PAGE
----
• Erik -- PaddleWoo
      Reply

      Hey Laurence, thanks for the post, and I appreciate your tone. I 100% get where you’re coming from. I grew up shortboarding, have lived in Costa Rica for a decade and surf twice a day, most days. So I still surf a shortboard more than most shortboarders reading this and there are definitely conditions where a shortboard excels, and is more fun. But, as I get better at paddle surfing that fun gap in incredible conditions shrinks.

      There is nothing better than taking off under the hook on bomb on a shortboard. Actually, a surf trip to Tavarua 4 years back set me on the path to paddle surf. Surfing Cloudbreak and Restaurants with solid swell for two weeks made our conditions seem lackluster. Got home, was board shortboarding… and fate led me to paddle surfing.

      Anyone that knows me knows that when surf is pumping I’m traveling with a quiver. Paddle board, shortboard and something funky. I love old twinnies and new tomo shapes.

      I take issue with 2 points. 1) Your statement that a late drop on a shortboard is the greatest rush. I find that a late drop in heavy surf on a paddle board is much more consequential. When I do switch to shortboarding in heavy surf, it’s a massive relief. Truth is, shortboard wipeouts aren’t nearly as scary. and 2) That the quest for low volume is pushing to a more shortboard experience. Anyone that surfs at a high level on a paddle board knows how much harder you can push the board. When I transition back to shortboards, I have to surf at about 50%. The Longer rail allows you to drive so much harder in turns. Yes, the turns are more drawn out, but the feeling is amazing. And you still get all the other aspects of a session on a paddle board that you don’t get on a shortboard.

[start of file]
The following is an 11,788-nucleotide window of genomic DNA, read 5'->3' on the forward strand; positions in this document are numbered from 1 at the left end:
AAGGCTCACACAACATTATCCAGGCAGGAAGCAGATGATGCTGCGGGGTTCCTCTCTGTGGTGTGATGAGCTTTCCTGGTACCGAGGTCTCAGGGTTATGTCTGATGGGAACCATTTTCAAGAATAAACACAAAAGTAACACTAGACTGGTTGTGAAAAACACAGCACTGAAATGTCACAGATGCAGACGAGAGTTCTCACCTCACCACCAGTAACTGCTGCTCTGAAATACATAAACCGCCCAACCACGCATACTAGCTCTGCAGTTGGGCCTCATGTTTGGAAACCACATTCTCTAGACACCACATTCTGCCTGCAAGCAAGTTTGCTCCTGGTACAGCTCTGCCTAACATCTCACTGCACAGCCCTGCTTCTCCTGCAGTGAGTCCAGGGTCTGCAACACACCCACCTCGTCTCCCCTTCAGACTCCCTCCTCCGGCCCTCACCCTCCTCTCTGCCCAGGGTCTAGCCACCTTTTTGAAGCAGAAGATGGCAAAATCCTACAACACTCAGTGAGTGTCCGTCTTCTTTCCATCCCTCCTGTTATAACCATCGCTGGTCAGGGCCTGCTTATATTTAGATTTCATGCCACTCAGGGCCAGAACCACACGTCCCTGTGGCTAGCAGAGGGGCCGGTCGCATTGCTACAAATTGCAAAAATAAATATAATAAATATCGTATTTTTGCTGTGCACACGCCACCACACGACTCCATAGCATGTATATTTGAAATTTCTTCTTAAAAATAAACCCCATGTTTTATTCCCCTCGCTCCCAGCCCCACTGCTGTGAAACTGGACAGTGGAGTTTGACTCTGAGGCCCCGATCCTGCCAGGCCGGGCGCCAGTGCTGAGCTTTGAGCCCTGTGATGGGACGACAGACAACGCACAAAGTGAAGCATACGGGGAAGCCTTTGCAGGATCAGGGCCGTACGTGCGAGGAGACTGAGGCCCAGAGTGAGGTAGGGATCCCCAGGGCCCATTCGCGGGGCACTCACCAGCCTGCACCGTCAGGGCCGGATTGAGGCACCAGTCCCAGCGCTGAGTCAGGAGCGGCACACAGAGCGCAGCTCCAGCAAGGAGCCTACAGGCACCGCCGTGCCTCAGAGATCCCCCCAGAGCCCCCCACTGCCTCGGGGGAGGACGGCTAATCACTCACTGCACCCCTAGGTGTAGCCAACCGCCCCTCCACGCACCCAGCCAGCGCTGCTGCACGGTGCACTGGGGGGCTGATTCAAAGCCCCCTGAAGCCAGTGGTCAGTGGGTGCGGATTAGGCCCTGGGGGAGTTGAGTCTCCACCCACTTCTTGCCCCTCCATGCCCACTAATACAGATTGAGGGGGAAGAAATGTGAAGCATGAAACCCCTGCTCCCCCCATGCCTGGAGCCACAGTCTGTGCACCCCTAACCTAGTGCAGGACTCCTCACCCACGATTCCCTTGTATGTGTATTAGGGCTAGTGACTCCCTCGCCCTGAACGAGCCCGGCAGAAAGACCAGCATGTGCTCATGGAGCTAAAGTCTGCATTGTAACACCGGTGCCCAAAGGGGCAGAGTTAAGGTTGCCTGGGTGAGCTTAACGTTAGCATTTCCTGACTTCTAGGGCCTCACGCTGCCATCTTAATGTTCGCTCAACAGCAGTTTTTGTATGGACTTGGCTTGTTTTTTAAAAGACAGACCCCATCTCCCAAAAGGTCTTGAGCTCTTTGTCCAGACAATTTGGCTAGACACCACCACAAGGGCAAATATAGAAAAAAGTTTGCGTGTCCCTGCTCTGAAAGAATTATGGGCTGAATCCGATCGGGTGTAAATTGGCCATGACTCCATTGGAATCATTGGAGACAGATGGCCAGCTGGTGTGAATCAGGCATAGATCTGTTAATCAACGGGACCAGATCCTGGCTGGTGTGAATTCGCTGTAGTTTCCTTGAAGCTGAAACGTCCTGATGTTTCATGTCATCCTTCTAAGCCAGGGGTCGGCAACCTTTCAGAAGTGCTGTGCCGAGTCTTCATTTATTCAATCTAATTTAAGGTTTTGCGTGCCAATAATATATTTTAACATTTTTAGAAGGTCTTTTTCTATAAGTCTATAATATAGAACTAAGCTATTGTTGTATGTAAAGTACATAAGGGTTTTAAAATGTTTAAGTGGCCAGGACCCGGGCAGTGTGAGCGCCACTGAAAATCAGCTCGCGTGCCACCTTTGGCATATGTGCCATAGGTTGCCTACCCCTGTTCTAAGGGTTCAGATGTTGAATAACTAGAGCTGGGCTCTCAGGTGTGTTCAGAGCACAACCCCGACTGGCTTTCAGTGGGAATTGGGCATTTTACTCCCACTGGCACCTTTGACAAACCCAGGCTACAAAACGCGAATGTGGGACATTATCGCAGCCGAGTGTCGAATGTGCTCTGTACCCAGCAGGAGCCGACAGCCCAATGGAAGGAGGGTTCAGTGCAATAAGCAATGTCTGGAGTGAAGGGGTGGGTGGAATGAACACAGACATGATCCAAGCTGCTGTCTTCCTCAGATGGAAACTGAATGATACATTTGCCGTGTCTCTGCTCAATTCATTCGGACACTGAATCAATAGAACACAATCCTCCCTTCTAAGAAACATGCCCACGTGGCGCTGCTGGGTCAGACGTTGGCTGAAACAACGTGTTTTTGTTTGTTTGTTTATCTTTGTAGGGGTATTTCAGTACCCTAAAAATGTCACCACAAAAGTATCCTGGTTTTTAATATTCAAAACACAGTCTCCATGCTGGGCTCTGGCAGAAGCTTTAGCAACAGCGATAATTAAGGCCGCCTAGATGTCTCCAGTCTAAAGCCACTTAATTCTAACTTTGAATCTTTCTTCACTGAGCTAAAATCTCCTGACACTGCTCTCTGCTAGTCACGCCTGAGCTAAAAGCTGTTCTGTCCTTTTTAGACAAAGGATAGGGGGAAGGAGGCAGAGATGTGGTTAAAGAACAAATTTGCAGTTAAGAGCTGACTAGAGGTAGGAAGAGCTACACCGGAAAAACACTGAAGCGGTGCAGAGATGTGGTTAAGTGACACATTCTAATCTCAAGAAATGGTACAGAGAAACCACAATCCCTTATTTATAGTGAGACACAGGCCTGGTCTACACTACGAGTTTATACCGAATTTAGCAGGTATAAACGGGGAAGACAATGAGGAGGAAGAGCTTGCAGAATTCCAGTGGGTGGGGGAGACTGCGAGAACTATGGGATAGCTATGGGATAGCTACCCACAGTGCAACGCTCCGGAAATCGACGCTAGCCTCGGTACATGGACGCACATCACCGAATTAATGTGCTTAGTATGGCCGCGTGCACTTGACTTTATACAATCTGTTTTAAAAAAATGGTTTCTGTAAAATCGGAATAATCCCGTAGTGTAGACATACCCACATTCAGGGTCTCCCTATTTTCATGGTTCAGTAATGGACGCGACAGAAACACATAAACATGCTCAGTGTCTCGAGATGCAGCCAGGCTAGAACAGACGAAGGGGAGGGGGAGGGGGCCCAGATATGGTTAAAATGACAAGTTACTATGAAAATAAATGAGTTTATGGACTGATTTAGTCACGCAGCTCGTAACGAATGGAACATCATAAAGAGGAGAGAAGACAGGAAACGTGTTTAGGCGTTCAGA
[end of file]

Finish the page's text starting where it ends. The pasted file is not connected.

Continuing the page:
At the end of it all, I just love surfing. Since I first got in the water at 14 years old, that’s all I’ve wanted to do. Paddle surfing is a part of it all. And a large part of my mission in the sport is to showcase what I love about it. I want surfers to see paddle surfing through my lens. In a perfect world (and I would bet within the next 10 years) most surfers will paddle surf and paddle surfers will surf. It’s the same sport.

    • Ucycle
      Reply

      I think to define which skill is more difficult to master is all perspective. Like catching a wave on a ultra small SUP is challenge itself or catch a wave while kiteboarding. Surfing on a shortboard have its benefit like duck dive and making a late drop on a wave with steep broken shoulder. But i don’t agree with about SUS is missing out on the rush of late drop going from prone to standing. Its like saying the bodyboarder and bodysurfer have less rush and fun compare to the surfer who actually go from prone to stand up. I’m not arguing which is better, shortboard vs small SUP vs bodyboard vs etc… In the end its what makes you happy, if you feel much happier surfing from prone to standing so be it.
      Here is some negative for SUS:
      1) its an expensive sport to get into, equipment is not cheap
      2) can’t really duck dive
      3) can’t easily get out on a big day(which rarely happens here in Southern California)
      4) Dealing with paddle and your board when getting murder in the inside
      5)Being automatically label as a kook from other surfer until you are proof your worth. (I have thick skin, haha, in and out of water)

      I wish there is a surf craft that have all the benefit of shortboard, longboard, bodyboard and SUP, that will be the holy grail of surf craft.

    • Derrick
      Reply